Guns but not stem cells. Oh Lordy. For any of us with loved ones suffering from diabetes or heart disease, stem cell research is our best hope. Stem cells even brought some sight back to two women in a study released a few weeks back. Komen is done.

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  12. Bitter Scribe said on February 3, 2012 at 11:13 am

    One of the stories I think has been seriously underreported over the last dozen or so years is the aftermath of “ending welfare as we know it” (which was, let us not forget, a Bill Clinton “centrist” initiative). How are poor people actually coping, especially in this economy? I haven’t heard a lot about it, and I can’t tell if this is because the bad effects predicted at the time didn’t come to pass or because most people don’t really care.

    It’s a serious issue, especially when the presumptive Republican candidate for president can so breezily state that he’s not concerned with “the very poor” because of their “safety net.”

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  13. caliban said on February 3, 2012 at 11:18 am

    I don’t question the NFL’s admirable intentions for a minute in partnering with Komen. But with the Super Bowl in the homestate of Goobernor Pinkerton Scab Unionbuster, and with the flagrant political nature of Komen’s dropping PP, Indianapolis becomes the eye of a political hurricane this weekend. A lot of those NFL behemoths are products of years of corn-fed, heartland, DeMolay indoctrination in all likelihood, and it’s likely that many of them have had pregnant girlfriends. They can’t get around the union bit by mouthing religious pabulum, though.

    I’m still wondering how much of this anti-PP vituperation on the right originates with John Kyl’s gargantuan lie about the organization’s services, which were, of course, not meant to be a statement of literal fact. Kyl infamously said that abortions are “well over 90 percent of what Planned Parenthood does.” Wrong again, honey. Planned Parenthood services.

    The Komen president’s lame citation of the brand new rule against associating with organizations under investigation is risible. This is clearly an ad hoc rule intended to soften the PR blow of dumping Planned Parenthood. The investigation is not legitimate, it is a witch hunt by a demagogue Teabanger. Meantime, SGKF is granting huge research bucks to Penn State, which is under legitimate investigation by federal law enforcement for facilitating child rape. How’s that argument working out for you, Mrs. Brinker?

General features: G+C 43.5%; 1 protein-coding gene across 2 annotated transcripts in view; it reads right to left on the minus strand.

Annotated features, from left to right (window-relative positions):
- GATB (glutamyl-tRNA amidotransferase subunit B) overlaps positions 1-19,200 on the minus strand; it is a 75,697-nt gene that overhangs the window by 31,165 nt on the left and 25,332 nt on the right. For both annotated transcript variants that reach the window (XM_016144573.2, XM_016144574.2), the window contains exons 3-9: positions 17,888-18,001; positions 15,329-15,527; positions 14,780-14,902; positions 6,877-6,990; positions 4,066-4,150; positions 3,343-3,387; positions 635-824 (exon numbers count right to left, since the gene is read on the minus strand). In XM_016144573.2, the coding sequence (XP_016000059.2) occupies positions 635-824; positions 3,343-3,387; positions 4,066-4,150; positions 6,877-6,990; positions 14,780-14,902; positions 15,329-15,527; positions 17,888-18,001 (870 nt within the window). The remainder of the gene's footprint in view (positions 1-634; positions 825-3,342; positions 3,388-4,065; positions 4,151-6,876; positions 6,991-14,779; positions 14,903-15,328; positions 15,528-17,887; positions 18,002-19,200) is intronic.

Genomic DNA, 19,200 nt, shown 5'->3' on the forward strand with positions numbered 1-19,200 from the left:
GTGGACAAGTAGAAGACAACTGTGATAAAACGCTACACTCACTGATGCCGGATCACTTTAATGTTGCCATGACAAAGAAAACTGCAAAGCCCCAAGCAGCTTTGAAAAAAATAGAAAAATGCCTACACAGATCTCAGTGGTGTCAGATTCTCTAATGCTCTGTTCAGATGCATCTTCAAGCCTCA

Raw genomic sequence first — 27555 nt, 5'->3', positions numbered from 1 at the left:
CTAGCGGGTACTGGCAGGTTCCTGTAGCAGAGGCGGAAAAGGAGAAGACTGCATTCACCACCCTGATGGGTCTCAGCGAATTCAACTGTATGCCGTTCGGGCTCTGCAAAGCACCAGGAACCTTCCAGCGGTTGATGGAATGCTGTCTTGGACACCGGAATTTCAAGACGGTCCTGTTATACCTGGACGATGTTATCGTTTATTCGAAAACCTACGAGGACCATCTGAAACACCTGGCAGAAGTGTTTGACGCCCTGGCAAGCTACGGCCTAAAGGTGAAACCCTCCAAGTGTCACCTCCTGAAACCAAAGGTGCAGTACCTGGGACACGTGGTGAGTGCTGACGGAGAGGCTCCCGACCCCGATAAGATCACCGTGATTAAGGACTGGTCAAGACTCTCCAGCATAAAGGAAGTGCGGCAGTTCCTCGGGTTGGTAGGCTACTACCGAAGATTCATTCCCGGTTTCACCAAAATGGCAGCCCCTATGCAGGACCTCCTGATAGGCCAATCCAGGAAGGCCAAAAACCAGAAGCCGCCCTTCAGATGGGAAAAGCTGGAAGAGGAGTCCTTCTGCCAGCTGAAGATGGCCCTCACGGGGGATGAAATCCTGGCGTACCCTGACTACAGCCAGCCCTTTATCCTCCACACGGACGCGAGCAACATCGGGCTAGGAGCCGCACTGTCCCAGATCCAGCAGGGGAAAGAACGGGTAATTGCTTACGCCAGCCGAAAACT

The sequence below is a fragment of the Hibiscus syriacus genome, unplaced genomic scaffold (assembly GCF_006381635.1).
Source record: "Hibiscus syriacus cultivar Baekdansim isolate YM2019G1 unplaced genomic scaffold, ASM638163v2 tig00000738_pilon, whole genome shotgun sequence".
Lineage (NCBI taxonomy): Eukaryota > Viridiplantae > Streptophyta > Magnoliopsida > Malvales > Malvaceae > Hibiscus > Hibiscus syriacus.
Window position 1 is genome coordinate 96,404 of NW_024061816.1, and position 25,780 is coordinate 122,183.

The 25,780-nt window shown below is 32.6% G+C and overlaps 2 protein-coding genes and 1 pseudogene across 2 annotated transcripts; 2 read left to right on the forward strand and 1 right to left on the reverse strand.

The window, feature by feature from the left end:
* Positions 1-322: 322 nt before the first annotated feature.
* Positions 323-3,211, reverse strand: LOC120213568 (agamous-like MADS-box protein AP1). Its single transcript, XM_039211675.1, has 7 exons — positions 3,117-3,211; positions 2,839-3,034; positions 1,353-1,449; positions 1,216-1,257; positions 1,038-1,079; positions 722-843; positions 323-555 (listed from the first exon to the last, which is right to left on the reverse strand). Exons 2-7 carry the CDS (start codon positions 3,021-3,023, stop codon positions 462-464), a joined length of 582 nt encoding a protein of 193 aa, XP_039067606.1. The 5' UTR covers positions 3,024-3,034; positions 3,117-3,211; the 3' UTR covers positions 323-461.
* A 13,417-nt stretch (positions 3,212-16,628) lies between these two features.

This woman is scrambling like a cockroach when the lights come on.

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  14. Dorothy said on February 3, 2012 at 11:32 am

    Breaking news: Susan G. Komen for the Cure to restore Planned Parenthood breast cancer screening funds, Sen. Frank Lautenberg says.

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  15. caliban said on February 3, 2012 at 11:38 am


    At least it wasn’t “Massa”.

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  16. Sue said on February 3, 2012 at 11:38 am

    Planned Parenthood has been under attack for years by people who object to one aspect of its mission. Much effort has gone into taking it down and there has been some success. So, during the time that all this effort and money has gone to getting rid of the organization, what effort has been made to replace it, by the people who have been trying to get rid of PP? Where are the clinics that offer reproductive health service and education to women (and men) who can’t afford it, in some more acceptable model? Why work so hard to kill the whole thing without remaking it by removing those parts that are considered unacceptable? Obviously organization and money are not a problem.
    If it’s successful, the destruction of PP will have been years in the making. Plenty of time to build an organization acceptable to the destroyers.
    How’s that going, anyone know?

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  17. Jolene said on February 3, 2012 at 11:39 am

    You beat me to it, Dorothy. Just heard on MSNBC that Komen had completely reversed itself. They are apologizing for their earlier decision. Pretty amazing. What a fiasco. Will be interesting to see how things unfold for them after this.

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  18. Jolene said on February 3, 2012 at 11:48 am

    Just saw a clip of John Boehner struggling to react to today’s good job news. Really difficult to acknowledge the drop in the unemployment rate and claim that President Obama’s policies are destroying the economy at the same time.

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  19. MarkH said on February 3, 2012 at 11:52 am

    It’s probably too late for Komen, given all the resultant revelations of where their money is actually going.

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  20. Sue said on February 3, 2012 at 11:54 am

    Well, good for Komen for backtracking. Now of course the backlash will start from those who have been congratulating them and promising to donate for the last couple of days.